Nature lovers have plenty to see and experience in the Natural State. Adventures wait around every corner whether you like to splash around whitewater, ride through mountains on the back of the horse, or dig for diamonds. Here is a list for 10 most popular activities is the state of Arkansas:
You can find any style and any difficulty trails for whatever floats your boat. Take a walk on the wild side and explore forests, rivers, and mountains while getting fit on miles and miles of trails.
The longest trail is Ouachita National Recreation Trail 9, spanning from Oklahoma all the way to Little Rock for a cool 192 miles. This trail has something for everyone: easy forest walks, moderate hikes for a day, or steep backpacking adventures.
Petit Jean park is just northwest of Little Rock and invites visitors to hike to a breathtaking 95-foot Cedars Falls. Kids will enjoy rock and sandstone boulder climbing on Bear Cave Trail.
Upper Buffalo Wilderness Area is famous for its hike to the Whitaker Point, which is so often photographed that it became an unofficial natural symbol of the state.
Arkansas offers 4 amazing Heritage Trails for all history buffs. Southern Civil War aficionados can learn a lot from taking a drive on Butterfield Trail, Civil War Trails, Southwest Trail, and finally Trail of Tears. Stop at historically significant places along the way. Pea Ridge National Military Park, where the biggest battle west of the Mississippi took place during the Civil War is definitely worth a visit.
Explore the history of Little Rock, stop at Clinton Presidential Library and Old State House Museum. Don't forget to book a private tour of the Little Rock Central High School where significant civil rights era events took place and put this school on the history books forever.
The Natural State is definitely where natural life happens. The state is covered by vast stretches of woods and untouched meadows, so no wonder that 70 species of mammals and about 300 kids of birds live here. Visitors should check Watchable Wildlife hotspots guide for advice on where to look for black bears, armadillos, bald eagles, opossums, and plenty of other local inhabitants.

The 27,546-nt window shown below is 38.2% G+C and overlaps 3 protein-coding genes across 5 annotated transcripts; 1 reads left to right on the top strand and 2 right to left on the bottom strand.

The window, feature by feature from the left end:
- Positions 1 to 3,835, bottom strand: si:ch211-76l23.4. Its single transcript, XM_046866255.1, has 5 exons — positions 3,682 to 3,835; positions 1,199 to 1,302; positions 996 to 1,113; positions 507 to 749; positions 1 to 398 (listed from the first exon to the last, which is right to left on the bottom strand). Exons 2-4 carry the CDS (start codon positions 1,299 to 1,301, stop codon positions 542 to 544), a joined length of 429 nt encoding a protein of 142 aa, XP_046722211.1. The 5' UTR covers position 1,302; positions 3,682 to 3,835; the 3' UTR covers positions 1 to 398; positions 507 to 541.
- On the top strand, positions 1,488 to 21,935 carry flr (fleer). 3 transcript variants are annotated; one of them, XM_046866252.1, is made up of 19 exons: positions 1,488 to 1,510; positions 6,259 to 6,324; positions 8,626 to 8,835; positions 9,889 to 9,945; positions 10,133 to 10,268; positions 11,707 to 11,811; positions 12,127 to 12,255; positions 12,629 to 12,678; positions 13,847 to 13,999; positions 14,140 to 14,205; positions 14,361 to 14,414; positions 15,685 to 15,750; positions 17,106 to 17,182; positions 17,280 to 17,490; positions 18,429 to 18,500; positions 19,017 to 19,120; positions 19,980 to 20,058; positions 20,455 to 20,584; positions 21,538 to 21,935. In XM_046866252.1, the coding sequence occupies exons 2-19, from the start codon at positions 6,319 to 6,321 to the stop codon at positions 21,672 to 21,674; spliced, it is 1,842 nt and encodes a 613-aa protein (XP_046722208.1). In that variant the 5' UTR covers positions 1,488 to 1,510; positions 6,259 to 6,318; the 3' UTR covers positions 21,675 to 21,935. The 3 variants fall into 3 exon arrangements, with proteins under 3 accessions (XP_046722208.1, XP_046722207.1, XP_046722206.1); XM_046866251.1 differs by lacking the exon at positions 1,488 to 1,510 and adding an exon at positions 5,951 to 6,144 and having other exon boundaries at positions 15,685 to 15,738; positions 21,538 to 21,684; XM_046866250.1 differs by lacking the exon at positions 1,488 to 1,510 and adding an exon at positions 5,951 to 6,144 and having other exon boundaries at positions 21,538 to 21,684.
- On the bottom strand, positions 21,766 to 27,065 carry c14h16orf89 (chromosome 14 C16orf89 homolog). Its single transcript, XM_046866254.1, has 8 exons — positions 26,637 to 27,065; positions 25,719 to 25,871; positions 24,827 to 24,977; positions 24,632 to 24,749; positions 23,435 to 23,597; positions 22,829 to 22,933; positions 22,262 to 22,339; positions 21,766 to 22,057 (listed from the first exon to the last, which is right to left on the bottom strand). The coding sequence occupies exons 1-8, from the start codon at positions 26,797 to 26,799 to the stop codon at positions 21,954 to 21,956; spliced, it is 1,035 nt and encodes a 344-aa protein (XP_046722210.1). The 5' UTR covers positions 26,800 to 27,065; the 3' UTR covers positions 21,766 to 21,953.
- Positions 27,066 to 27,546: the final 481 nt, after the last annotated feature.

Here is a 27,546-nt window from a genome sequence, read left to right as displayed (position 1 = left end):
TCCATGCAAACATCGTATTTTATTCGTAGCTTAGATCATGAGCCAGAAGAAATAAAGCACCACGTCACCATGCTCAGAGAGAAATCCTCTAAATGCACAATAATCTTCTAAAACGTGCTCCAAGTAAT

Lake Chicot is a well-known for migrating and local birds in the Mississippi Flyway. Go to Buffalo National River parks to marvel at majestic elk or see some rescued exotic animals at Turpentine Creek Wildlife Refuge located close to Eureka Springs. You will find tigers, lions, and cheetahs there.
The state of Arkansas is home to 52 State and 7 National Parks. Not many states can rival these numbers. Hot Sprigs National park is one exceptional place where you can soak in naturally warm water baths and pools. DeGrey Lake Resort State Park invites its visitors to enjoy horseback riding, golf, fishing, and camping under the starry sky.
You can find and keep diamonds in the only place in the world still allowing that – Crater of Diamonds State Park. Mount Magazine State Park has one of the last virgin forests in the state and offers rock climbing, serene hikes, and the tallest peak in the state, towering at 2,753 feet.
Crystal Bridges Museum of American Art is located in Bentonville and offers a contemporary mix of Ozark Mountain spirit and modern art. Visitors can find such masterpieces as Norman Rockwell's "Rosie the Riveter". This modern art complex is visually impressive and spreads on 120 acres territory that is mostly covered by forest. There are many elements that connect us with nature, such as glass covered bridges. The trails are free for all visitors. There is Frank Lloyd Wright's Bachman-Wilson House transported from New Jersey for architecture lovers.
Ozark Folk Center State Park in Mountain View invites tourists to observe the work of resident blacksmiths and other craftsmen that reside there during the warm seasons.
Arkansas Museum of Natural Resources showcases the state's oil and brine harvesting and usage in the South.